March 24, 2008
Savas Parastatidis has announced a research output repository software being developed by the MS technical computing group. I got a sneaky preview from Savas a couple of weeks ago, so I’ve been looking forward to being able to blog this! The UI is lots of fun:
Notes and comments: -
- It’s based on an RDBMS, but walks and quacks a lot like an RDF triplestore. The design aims to retain the scalability of a well designed RDBMS schema, but gain the flexibility of a triplestore.
- It’s going to be free (as in beer). Of course, there’s a stack of licensed software (windows server, SQL server etc) you need before you can install it.
- There’s a suggestion that it may be released under an Open Source license. Whatever license they choose, I think the strongest development community will be built on a good API and plugin management system (sound familiar?). This could work with a closed license, or on a MySQL-type OS model equally well.
- The team have a strong and (IMO) genuine desire to play nicely with existing interoperability standards, and to participate in the development of interop standards.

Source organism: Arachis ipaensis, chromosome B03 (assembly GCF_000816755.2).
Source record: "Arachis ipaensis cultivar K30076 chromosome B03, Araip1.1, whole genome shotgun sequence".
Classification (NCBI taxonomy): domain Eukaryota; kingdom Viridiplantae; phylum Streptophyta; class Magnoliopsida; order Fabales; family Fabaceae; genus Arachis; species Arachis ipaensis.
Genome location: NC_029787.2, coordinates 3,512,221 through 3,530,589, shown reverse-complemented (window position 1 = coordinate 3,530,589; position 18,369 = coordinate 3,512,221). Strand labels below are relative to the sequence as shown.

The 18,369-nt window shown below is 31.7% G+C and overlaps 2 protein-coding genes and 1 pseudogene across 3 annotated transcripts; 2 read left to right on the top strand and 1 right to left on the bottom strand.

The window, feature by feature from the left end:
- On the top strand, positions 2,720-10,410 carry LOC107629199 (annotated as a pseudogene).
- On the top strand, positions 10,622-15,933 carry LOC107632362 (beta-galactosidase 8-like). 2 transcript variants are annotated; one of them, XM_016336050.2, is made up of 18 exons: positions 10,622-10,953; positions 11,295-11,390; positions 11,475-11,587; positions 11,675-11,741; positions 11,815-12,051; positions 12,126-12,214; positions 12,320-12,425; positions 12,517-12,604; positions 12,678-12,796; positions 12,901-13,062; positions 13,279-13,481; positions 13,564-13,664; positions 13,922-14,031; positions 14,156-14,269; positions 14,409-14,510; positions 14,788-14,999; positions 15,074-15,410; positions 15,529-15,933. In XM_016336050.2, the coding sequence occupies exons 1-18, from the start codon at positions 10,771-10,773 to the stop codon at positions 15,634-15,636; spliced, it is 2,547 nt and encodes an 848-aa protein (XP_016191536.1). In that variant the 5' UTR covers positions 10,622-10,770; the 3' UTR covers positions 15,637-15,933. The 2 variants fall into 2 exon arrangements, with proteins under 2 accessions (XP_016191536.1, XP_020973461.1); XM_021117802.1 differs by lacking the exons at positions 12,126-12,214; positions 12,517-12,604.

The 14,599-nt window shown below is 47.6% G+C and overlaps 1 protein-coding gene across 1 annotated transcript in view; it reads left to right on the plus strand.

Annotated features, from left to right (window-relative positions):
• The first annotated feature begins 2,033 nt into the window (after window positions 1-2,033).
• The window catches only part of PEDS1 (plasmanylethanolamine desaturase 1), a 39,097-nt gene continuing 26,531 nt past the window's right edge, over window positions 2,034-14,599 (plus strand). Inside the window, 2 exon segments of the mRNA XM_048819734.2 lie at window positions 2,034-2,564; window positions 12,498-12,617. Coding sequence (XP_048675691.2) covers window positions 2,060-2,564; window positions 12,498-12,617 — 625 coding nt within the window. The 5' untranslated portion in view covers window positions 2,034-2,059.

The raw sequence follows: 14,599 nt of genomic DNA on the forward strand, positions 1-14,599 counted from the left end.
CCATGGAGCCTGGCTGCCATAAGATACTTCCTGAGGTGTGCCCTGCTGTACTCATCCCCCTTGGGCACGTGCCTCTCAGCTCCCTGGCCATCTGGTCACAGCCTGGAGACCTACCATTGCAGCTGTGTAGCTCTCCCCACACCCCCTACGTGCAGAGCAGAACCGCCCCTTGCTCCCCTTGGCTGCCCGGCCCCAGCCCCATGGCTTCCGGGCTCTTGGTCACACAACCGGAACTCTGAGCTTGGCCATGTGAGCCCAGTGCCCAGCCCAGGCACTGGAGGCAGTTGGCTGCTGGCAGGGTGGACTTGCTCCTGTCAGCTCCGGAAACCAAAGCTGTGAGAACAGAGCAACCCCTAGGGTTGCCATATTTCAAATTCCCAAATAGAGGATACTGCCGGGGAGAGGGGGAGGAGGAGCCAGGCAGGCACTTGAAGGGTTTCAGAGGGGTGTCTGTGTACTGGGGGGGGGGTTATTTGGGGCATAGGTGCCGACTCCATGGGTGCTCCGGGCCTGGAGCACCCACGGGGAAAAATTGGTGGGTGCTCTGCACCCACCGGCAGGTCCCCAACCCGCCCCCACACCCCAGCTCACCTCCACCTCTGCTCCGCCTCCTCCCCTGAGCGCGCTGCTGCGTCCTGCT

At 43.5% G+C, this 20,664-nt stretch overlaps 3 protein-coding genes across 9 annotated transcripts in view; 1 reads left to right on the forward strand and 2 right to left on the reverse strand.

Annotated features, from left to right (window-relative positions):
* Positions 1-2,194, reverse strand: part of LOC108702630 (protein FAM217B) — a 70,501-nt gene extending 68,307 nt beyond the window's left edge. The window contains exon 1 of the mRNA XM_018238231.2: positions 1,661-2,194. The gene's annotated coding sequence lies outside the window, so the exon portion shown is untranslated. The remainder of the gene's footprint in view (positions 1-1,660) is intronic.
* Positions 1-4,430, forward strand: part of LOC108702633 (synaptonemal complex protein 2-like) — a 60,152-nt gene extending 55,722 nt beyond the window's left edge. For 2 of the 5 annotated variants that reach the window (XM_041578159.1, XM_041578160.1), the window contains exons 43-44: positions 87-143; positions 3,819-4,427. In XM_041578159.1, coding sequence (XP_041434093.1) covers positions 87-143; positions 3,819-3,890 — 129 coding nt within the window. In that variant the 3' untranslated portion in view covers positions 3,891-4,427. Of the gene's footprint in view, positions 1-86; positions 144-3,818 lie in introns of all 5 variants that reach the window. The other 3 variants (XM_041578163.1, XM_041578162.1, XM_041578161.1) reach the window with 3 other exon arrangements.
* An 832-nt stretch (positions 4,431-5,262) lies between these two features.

- Will this be a competitor to DSpace, Fedora, ePrints, BePress, Intrallect et al? Of course it will, but what IRs need now is people trying new and different approaches, so a new entrant could give the whole area a fillip.
- More and more people are going to want to bring their repositories to their data, rather than vice versa. Lots of people store their data on windows servers, in active directories and shared network drives etc. There could be a lot of very quick wins if the team choose to go in that direction.
March 23, 2008
Brian Kelly is worried that being cited in a patent will earn him a lashback from the community.
The patent itself is a humdinger, and I hope somebody shows prior art quickly. I’m pretty confident this will go the same way as BT’s attempt to enforce a patent on the use of hyperlinks.